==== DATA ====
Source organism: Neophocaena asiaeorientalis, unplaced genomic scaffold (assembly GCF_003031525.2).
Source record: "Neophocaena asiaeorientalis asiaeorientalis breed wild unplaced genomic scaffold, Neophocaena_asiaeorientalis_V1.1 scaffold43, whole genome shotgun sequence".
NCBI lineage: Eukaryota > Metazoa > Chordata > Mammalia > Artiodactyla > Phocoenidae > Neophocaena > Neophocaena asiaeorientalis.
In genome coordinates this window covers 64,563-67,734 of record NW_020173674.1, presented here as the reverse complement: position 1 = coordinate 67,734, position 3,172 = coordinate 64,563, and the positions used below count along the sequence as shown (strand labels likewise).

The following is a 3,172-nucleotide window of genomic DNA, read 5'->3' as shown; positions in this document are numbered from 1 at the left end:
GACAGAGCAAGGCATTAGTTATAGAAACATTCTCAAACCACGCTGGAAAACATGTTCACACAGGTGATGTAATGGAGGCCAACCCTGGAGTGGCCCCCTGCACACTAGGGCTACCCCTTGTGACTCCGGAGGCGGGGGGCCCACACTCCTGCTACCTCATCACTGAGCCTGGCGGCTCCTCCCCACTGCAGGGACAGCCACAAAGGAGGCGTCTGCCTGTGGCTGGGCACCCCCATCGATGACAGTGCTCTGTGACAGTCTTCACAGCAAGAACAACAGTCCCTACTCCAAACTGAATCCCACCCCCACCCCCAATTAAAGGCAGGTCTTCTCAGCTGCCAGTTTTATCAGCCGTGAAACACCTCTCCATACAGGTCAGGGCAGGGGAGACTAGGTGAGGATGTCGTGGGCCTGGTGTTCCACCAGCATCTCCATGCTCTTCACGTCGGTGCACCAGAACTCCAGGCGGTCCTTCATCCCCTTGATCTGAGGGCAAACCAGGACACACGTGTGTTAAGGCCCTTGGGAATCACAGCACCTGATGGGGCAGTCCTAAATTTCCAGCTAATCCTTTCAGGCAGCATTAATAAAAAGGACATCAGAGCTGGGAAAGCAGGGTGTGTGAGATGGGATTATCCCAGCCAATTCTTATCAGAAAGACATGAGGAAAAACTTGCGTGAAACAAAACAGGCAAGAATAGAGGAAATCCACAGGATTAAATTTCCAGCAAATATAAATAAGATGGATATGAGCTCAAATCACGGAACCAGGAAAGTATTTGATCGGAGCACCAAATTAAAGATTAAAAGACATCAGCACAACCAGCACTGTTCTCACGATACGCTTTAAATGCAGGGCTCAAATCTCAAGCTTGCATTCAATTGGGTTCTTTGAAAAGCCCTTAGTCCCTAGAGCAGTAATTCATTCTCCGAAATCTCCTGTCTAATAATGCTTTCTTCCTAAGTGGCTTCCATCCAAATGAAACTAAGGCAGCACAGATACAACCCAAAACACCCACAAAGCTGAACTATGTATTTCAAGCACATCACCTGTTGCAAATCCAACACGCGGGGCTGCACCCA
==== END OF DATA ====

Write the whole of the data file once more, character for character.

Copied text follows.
Source organism: Neophocaena asiaeorientalis, unplaced genomic scaffold (assembly GCF_003031525.2).
Source record: "Neophocaena asiaeorientalis asiaeorientalis breed wild unplaced genomic scaffold, Neophocaena_asiaeorientalis_V1.1 scaffold43, whole genome shotgun sequence".
NCBI lineage: Eukaryota > Metazoa > Chordata > Mammalia > Artiodactyla > Phocoenidae > Neophocaena > Neophocaena asiaeorientalis.
In genome coordinates this window covers 64,563-67,734 of record NW_020173674.1, presented here as the reverse complement: position 1 = coordinate 67,734, position 3,172 = coordinate 64,563, and the positions used below count along the sequence as shown (strand labels likewise).

The following is a 3,172-nucleotide window of genomic DNA, read 5'->3' as shown; positions in this document are numbered from 1 at the left end:
GACAGAGCAAGGCATTAGTTATAGAAACATTCTCAAACCACGCTGGAAAACATGTTCACACAGGTGATGTAATGGAGGCCAACCCTGGAGTGGCCCCCTGCACACTAGGGCTACCCCTTGTGACTCCGGAGGCGGGGGGCCCACACTCCTGCTACCTCATCACTGAGCCTGGCGGCTCCTCCCCACTGCAGGGACAGCCACAAAGGAGGCGTCTGCCTGTGGCTGGGCACCCCCATCGATGACAGTGCTCTGTGACAGTCTTCACAGCAAGAACAACAGTCCCTACTCCAAACTGAATCCCACCCCCACCCCCAATTAAAGGCAGGTCTTCTCAGCTGCCAGTTTTATCAGCCGTGAAACACCTCTCCATACAGGTCAGGGCAGGGGAGACTAGGTGAGGATGTCGTGGGCCTGGTGTTCCACCAGCATCTCCATGCTCTTCACGTCGGTGCACCAGAACTCCAGGCGGTCCTTCATCCCCTTGATCTGAGGGCAAACCAGGACACACGTGTGTTAAGGCCCTTGGGAATCACAGCACCTGATGGGGCAGTCCTAAATTTCCAGCTAATCCTTTCAGGCAGCATTAATAAAAAGGACATCAGAGCTGGGAAAGCAGGGTGTGTGAGATGGGATTATCCCAGCCAATTCTTATCAGAAAGACATGAGGAAAAACTTGCGTGAAACAAAACAGGCAAGAATAGAGGAAATCCACAGGATTAAATTTCCAGCAAATATAAATAAGATGGATATGAGCTCAAATCACGGAACCAGGAAAGTATTTGATCGGAGCACCAAATTAAAGATTAAAAGACATCAGCACAACCAGCACTGTTCTCACGATACGCTTTAAATGCAGGGCTCAAATCTCAAGCTTGCATTCAATTGGGTTCTTTGAAAAGCCCTTAGTCCCTAGAGCAGTAATTCATTCTCCGAAATCTCCTGTCTAATAATGCTTTCTTCCTAAGTGGCTTCCATCCAAATGAAACTAAGGCAGCACAGATACAACCCAAAACACCCACAAAGCTGAACTATGTATTTCAAGCACATCACCTGTTGCAAATCCAACACGCGGGGCTGCACCCA